In an effective deal, an artist should be incorporated in the goal-oriented process in order to check that they are being presented the way they would like. If an artist is involved with the process it can help avoid exploitation of an artist since most labels do not have a way to incorporate ethics into their business plans.
Non-Traditional & Digital Sales
Though album sales are in decline, general music sales are substantially higher than their past. Music sales exceeded 65 million in the final week of 2008, representing the biggest sales week in the history of Nielsen Soundscan (Neilson Soundscans). Therefore, it is not that people are not buying music; people simply are not buying albums. Digital sales, ringtones, and singles continue to increase. Even vinyl sales are at a high from the inception of Soundscan in 1991, selling about 2 million copies in 2009. Capitalizing on the sale of individual songs can be profitable in the short term for an artist while they work to develop their brand.
Albums can still sell well in the new label format by providing something that cannot be replicated through the internet. Special album artwork, supplemented free merchandise, or tour-exclusive content can help drive physical album sales in an otherwise hectic market. Some musicians have reverted to cassette tapes as a novelty item, while providing the digital tracks free.
Album sales at Non-Traditional music outlets (digital, internet, mail order, venue, non-traditional retailers) hit an all-time high in 2009 with sales reaching 110 million. Non-Traditional is the only strata that experienced album growth over the previous year; with an increase of 11% over 2008, and accounting for nearly 10% of overall music sales in 2009 (Neilson Soundscans).
Instead of treating music as a commodity to be sold, for many artists, music should be used as a marketing tool. Distribution and availability of free music still has an appeal to many consumers. In addition, it builds awareness of an artist that a consumer may not have necessarily heard had the music not been free. The distribution of free music can then lead to touring and merchandise sales.
In the case of a major label distributing free music, it makes the label look more consumer friendly, thus helping rid the stigma of a big business and consumerism. Making the free music available on the label website or social networking sites can build brand loyalty to the label as people will turn to Atlantic as a source for free music, like they may do for other (possibly illegal) sites.
While labels have always had large licensing departments to get artists songs on television programs and movies, the internet is a much cheaper form of real-time licensing. Instead of demanding the take down of songs from YouTube videos, it might be more beneficial for Atlantic to embraced these music videos and use it as product placement. Obviously, in order to maintain the integrity of the label and artist’s brand they may not want to endorse every video that chooses to play their song. Incorporating software that will help others discover what artist is playing and how to find them online would be a good way to reach millions of YouTube users with little to no extra labor or money. In an oversaturated market, exposure is key to developing an artist and limiting the amount of exposure on sites like YouTube tends to do little more than make labels look like the bad guys.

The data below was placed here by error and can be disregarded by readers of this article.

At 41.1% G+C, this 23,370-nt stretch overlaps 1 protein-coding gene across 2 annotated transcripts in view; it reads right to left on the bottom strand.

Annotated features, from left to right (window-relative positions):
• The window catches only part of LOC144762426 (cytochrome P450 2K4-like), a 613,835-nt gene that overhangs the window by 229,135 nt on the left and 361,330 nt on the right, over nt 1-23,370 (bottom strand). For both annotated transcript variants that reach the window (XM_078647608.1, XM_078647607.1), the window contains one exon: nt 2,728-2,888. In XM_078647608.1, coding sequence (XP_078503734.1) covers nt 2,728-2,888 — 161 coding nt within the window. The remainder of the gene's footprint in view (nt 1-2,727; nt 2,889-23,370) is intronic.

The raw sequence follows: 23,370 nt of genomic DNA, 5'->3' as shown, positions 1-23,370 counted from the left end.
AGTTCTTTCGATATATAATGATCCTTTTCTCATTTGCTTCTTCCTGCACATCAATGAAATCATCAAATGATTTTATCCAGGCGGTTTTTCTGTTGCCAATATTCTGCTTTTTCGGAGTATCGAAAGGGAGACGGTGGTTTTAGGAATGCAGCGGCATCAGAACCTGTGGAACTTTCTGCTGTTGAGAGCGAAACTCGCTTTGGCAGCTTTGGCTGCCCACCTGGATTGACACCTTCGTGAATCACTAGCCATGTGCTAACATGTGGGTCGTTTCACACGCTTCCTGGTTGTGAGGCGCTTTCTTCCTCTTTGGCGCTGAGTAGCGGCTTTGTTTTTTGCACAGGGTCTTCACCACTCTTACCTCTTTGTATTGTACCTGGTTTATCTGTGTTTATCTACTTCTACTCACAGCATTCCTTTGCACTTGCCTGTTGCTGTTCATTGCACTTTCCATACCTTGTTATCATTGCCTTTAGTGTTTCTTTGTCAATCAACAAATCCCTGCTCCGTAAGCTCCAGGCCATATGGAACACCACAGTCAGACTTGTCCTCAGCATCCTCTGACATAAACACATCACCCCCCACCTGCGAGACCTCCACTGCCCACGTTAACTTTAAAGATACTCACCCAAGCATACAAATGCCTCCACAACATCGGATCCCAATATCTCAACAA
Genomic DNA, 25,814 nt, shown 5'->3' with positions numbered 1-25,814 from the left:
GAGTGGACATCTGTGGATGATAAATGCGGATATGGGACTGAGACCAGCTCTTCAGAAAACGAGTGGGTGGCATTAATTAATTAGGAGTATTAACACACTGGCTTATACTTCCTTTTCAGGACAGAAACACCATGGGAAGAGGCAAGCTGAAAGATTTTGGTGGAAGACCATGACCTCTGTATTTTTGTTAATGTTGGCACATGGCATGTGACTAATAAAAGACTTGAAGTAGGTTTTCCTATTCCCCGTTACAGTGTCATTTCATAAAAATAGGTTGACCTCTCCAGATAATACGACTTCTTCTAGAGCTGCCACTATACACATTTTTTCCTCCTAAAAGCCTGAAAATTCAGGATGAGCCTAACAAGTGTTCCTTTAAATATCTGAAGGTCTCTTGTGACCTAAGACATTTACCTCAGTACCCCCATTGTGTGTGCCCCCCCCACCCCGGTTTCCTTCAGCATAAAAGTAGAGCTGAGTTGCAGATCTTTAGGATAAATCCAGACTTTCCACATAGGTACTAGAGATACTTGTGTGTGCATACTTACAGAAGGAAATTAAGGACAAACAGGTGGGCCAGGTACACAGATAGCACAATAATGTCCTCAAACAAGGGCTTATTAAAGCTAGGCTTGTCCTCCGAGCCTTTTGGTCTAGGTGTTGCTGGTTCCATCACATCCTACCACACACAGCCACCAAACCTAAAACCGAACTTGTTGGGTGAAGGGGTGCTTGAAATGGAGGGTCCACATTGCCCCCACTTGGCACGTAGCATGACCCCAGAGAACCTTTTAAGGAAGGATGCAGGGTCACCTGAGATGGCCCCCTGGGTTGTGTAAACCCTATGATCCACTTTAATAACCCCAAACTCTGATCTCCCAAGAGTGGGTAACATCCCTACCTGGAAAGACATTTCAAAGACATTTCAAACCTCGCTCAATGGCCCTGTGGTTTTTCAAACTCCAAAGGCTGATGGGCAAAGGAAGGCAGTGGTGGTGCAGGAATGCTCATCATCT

More responsibility should be placed on free and cheap marketing labor, street teamers, for example, have been essential to record labels for years. An easy and financial savvy way for labels to build relationships with artists, small media outlets, DJs, bars, clubs and other key locations are through street teamers. A switch must be made from impersonal generic marketing, e.g., online banners, targeting only large arena shows, and generic social networking usage, to communicating with individuals both online and in person based on tastes, interests, and location in order to have a more relevant base for artist. A team of individuals working to promote artists for free concert tickets, and other small cheap prizes shows a personal intimate relationship that smaller labels have, and helps to reach publications and media sources that labels often overlook.
Because it is the only publically traded major music company, it is difficult to compare to competitors in terms or revenues and investors. It is projected that WMG revenues in the fourth quarter of 2010 will fall by 14%, while digital sales will only increase by 1%, which will not compensate for the projected 20% decrease in physical album sales (Benzinga).
With increased branding, the way consumers view Atlantic Records, WMG and its artist can make a paradigm shift that could help the company stand out from the other three conglomerates. Building a large loyal fan base will allow artists to experiment with new directions and sounds, while keeping revenue steady through touring and merchandise. The focus on multiple rights deals, while controversial, will make it easier for artists to keep their creative integrity. The allowance of consumer to shape their own experience through free music, and licensing through online outlets will make the label more consumer friendly, thus making Atlantic seem less like a “suit” and more like a creative entity, whose goal is to release authentic music as they did 60 years prior.